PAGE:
China Issues One Year Ban on Import of African Ivory Trophies

China Issues One Year Ban on Import of African Ivory Trophies
Thursday, 15 October, 2015
Beijing, China

China has announced a one-year ban on the import of African elephant ivory acquired as hunting trophies. The embargo begins immediately and continues until 15 October 2016.

The decision is the latest in a series taken by China and aimed at ending illegal ivory trade.

Only three weeks ago, China and the United States announced a historic agreement to enact what were described “nearly complete bans on ivory imports and exports, including significant and timely restrictions on the import of ivory as hunting trophies” in their respective countries. Presidents Xi Jinping of China and Barack Obama of the United States promised to “take significant and timely steps to halt the domestic commercial trade of ivory.”

“This is another concrete step to fulfill President Xi’s pledge to ban ivory trade in China,” said Grade Ge Gabriel, Asia Regional Director of International Fund for Animal Welfare (IFAW).   

Earlier, in February, China introduced a one year ban on imports of African ivory carvings acquired after the establishment, in 1975, of the Convention on International Trade in Endangered Species of Wild Fauna and Flora (CITES). CITES was established to ensure that international trade in specimens of wild animals and plants does not threaten the survival of species in the wild.

It is estimated that 35,000 elephants are killed every year - or one every 15 minutes - for the ivory trade.

As one of the world’s most lucrative criminal activities, valued at US$19-billion annually, illegal wildlife trade ranks among damaging and dangerous global crimes such as trafficking in drugs, people, oil and counterfeiting.

In an interview with Chinese news outlet,, an official from the State Forestry Administration of China said the new ban further demonstrates the importance attached to wildlife conservation by the his Government and was a proactive and determined action intended to end the poaching and trafficking of African elephant.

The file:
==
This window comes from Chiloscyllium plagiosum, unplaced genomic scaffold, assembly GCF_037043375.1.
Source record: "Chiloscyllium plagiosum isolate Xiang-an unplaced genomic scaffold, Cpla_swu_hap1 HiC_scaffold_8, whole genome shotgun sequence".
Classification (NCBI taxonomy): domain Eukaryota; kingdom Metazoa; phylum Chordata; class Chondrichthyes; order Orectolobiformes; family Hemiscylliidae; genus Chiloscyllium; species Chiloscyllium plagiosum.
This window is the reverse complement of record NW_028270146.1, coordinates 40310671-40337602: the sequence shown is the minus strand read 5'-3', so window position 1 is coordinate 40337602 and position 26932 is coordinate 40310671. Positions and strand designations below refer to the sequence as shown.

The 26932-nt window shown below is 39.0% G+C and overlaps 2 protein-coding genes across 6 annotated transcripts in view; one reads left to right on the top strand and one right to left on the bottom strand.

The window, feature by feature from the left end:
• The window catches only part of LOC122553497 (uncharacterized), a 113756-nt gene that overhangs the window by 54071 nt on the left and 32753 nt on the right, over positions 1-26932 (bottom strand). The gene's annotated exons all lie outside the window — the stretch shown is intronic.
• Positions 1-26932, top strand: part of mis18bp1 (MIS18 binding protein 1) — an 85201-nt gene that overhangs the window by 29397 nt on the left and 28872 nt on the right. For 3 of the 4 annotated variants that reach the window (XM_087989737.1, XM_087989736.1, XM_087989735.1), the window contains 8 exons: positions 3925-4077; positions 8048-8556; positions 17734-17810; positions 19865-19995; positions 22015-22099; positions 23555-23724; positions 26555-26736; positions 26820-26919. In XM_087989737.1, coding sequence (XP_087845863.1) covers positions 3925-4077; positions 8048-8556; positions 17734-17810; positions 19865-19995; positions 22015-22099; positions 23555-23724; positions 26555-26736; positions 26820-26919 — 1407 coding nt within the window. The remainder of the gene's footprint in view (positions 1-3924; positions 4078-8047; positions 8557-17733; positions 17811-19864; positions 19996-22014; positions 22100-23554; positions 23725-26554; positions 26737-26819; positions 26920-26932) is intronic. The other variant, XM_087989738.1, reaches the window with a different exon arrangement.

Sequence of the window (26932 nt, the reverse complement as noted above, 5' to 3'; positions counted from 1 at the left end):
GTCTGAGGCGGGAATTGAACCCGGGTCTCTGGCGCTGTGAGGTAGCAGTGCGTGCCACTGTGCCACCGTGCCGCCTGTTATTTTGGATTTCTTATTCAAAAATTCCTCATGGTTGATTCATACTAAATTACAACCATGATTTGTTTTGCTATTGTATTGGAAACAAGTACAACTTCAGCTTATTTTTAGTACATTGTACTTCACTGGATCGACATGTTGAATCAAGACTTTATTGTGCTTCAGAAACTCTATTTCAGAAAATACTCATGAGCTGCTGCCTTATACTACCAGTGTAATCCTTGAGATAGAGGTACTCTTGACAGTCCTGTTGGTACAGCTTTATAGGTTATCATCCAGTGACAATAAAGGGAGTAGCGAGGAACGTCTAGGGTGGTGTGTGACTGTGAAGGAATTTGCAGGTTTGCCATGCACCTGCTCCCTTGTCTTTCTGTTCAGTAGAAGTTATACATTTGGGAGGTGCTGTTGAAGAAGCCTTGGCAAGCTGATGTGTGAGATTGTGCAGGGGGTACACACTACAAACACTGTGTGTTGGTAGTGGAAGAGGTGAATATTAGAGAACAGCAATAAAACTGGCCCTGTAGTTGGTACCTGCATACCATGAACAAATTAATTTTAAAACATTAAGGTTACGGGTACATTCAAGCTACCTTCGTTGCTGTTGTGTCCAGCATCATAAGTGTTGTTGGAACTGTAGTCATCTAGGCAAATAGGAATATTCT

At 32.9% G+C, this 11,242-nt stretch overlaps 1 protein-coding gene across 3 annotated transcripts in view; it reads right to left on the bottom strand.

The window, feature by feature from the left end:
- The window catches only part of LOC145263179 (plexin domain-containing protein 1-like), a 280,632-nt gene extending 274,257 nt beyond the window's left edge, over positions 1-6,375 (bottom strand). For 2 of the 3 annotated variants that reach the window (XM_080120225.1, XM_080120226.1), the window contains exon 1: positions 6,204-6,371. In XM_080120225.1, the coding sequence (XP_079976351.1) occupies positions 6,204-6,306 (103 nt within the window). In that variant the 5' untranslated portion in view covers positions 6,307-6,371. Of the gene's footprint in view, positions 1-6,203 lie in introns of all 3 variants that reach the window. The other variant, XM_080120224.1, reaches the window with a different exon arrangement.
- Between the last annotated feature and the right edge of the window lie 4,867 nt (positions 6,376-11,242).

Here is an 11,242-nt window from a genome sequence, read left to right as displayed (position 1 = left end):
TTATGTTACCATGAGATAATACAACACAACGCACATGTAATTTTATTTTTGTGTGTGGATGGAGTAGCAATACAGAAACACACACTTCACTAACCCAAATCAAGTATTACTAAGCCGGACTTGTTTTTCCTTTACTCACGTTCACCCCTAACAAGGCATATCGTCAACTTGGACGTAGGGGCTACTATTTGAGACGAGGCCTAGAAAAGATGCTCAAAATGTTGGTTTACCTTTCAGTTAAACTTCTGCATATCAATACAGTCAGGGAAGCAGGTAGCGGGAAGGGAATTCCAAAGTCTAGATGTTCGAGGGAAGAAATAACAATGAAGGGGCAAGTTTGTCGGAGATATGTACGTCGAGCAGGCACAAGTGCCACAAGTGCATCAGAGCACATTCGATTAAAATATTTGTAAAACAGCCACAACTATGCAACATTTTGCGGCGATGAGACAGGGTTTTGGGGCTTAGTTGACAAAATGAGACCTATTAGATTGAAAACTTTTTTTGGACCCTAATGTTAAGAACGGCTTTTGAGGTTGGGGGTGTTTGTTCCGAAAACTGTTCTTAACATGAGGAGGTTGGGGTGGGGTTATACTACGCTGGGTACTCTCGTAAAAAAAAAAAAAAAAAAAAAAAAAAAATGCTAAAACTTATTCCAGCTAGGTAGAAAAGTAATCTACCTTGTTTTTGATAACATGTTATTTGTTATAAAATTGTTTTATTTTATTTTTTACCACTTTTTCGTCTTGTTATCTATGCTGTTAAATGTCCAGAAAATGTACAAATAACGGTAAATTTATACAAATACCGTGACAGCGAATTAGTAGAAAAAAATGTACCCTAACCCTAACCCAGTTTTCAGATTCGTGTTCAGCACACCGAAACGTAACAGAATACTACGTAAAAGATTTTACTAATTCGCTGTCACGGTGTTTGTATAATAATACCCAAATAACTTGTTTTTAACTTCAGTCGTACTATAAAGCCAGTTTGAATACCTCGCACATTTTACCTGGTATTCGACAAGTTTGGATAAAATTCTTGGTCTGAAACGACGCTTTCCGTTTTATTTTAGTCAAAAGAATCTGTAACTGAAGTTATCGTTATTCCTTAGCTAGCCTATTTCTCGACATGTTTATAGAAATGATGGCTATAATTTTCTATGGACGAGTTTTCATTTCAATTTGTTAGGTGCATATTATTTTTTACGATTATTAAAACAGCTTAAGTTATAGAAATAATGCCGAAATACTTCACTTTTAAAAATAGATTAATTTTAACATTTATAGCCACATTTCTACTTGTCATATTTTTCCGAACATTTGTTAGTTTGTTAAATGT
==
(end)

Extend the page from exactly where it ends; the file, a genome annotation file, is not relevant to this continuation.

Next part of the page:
“The series of actions taken by China, including an ivory crush and ivory import ban, will support demand reduction efforts through stigmatising ivory consumption,” said the official.

Recently, a survey conducted by research agency Rapid Asia showed that the most convincing reason for Chinese consumers to stop ivory consumption was “making ivory trade illegal in all circumstances”(60 per cent) and a “strong recommendation from a government leader”(39 per cent).

“To truly stigmatize ivory trade, these timelines on ivory carving and trophy import bans should be removed.  Keeping the one-year time frame gives wildlife criminals hope that the ban will be lifted. Only by having clear and unequivocal laws banning ivory trade combined with vigorous enforcement and meaningful penalties can attach stigma to ivory trade, ultimately reduce demand. ” said Gabriel. 

The 2013 IFAW report, Criminal Nature: The Global Security Implications of the Illegal Wildlife Trade, documents the threat the illegal wildlife trade poses to elephants, rhinos and people.

To combat this deadly illegal trade, IFAW trains law enforcement officers – more than 2,600 to date -- in wildlife trafficking prevention in  source, transit and consumer countries throughout the world. The organization collaborates with INTERPOL’s Environmental Crime Programme, regional law enforcement bodies and national wildlife law enforcement agencies.

About IFAW

Founded in 1969, IFAW rescues and protects animals around the world. With projects in more than 40 countries, IFAW rescues individual animals, works to prevent cruelty to animals, and advocates for the protection of wildlife and habitats. For more information, visit Follow us on Facebook and Twitter. Photos are available at

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